It was a horrific scene.

Breaking news swept closer home. Pentagon was hit.

That shook me out of my role as a distant spectator. As selfish as I may sound, I wanted to hold my kids and I wanted them now. A hurried bye and a take care to my husband I called the kids’ schools. Both declared that the parents were more than welcome to pick up their kids if they wanted to, but the school was continuing on, under guard.

I drove like a maniac picked my son up, drove to my daughter’s school, waited in line with the rest of the parents, showed my id to enter school to converse with the office staff. There were 2 burly officers at the entrance, and that rare sight created both a panic and a sense of security in me. Driving back, I could see scores of cars on an otherwise empty road. The panic had set in. In the meanwhile I’d called and alerted a few of our friends, checked in on my sister, and called India to tell my parents that we were okay. The phone lines were getting jammed slowly.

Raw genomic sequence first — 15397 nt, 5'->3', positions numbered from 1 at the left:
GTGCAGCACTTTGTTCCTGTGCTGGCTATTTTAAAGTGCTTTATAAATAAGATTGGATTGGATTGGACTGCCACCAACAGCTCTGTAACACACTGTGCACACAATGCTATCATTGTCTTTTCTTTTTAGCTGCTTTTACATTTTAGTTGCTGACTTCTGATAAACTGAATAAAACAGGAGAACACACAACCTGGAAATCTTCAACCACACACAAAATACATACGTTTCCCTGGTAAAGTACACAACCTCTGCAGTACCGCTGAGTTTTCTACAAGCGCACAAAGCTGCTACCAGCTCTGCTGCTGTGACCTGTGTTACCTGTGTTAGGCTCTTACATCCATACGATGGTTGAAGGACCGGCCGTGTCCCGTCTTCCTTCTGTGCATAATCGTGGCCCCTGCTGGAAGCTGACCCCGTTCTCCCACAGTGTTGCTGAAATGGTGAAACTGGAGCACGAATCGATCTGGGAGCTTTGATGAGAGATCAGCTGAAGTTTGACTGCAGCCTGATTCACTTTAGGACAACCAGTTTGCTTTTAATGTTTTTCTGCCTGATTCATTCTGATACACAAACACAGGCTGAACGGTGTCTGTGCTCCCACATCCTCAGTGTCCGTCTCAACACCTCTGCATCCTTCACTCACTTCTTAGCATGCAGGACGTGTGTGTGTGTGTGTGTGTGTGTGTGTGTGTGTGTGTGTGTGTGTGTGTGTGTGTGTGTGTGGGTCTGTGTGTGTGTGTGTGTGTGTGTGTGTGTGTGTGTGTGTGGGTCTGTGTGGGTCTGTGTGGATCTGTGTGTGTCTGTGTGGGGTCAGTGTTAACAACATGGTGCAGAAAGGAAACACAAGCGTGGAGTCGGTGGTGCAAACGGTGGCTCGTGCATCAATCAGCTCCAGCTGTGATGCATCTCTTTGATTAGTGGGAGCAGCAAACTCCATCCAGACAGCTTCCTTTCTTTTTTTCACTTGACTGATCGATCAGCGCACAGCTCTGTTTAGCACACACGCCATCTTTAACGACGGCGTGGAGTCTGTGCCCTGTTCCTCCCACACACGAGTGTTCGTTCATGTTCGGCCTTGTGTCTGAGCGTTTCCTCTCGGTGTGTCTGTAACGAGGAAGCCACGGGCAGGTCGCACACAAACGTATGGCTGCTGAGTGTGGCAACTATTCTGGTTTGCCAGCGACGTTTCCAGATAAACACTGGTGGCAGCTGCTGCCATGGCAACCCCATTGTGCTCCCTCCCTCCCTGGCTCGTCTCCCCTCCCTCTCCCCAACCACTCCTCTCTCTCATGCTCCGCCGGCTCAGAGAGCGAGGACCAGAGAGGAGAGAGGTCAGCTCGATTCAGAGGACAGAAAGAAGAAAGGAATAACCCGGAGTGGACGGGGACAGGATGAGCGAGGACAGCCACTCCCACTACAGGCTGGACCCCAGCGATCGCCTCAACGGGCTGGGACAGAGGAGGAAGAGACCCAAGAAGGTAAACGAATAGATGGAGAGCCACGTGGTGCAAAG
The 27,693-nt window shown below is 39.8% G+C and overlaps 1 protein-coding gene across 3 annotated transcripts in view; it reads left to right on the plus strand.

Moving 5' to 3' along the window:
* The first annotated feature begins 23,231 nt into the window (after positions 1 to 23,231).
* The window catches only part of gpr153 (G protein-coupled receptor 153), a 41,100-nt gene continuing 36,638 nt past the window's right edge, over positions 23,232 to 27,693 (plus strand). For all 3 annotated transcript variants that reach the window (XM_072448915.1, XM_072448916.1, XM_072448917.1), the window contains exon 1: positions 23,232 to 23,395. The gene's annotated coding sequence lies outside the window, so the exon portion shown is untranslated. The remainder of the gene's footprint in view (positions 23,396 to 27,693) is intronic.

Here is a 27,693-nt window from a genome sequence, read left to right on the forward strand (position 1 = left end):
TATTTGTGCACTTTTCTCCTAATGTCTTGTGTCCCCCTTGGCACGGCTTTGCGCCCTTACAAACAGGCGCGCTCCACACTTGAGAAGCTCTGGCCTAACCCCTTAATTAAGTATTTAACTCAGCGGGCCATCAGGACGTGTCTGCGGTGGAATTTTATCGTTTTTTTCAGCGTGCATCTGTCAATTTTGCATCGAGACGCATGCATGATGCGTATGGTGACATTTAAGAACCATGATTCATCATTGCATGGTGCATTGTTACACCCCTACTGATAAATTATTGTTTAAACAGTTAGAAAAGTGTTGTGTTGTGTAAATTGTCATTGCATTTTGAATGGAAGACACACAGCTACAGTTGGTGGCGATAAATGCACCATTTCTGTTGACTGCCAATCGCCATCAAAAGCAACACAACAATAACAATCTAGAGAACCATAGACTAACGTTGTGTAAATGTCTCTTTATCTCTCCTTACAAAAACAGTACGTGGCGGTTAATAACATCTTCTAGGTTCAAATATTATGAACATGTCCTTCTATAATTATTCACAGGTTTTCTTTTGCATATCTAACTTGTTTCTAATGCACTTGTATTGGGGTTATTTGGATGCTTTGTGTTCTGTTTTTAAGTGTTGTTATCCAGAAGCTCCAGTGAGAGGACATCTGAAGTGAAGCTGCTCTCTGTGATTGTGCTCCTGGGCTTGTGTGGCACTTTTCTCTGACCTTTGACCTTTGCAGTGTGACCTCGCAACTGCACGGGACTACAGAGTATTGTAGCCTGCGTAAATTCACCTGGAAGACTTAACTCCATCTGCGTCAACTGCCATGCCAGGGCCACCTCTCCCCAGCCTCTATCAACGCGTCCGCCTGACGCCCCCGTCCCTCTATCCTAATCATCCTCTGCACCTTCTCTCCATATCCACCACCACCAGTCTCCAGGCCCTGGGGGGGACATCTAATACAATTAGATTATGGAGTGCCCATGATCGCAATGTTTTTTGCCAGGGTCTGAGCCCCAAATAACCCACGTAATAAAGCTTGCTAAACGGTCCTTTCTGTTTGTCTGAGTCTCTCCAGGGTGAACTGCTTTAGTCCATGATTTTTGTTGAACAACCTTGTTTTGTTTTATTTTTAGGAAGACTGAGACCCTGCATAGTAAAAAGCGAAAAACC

My daughter’s teacher’s dad worked in the 2nd tower, she was visibly shaken but had a brave face as the others around her broke down. A friend couldn’t reach her sister who worked in the building next to WTC. My neighbor’s brother was at the Pentagon. She couldn’t reach him on the phone, and I could see her pace up and down the driveway.

The weather was beautiful. Blue skies, and temperature so perfect, you could walk bare feet in the grass. I hurried my kids in as I looked up and realized that it was as deceptive as could be. The calmness that the skies portrayed was all a fat lie.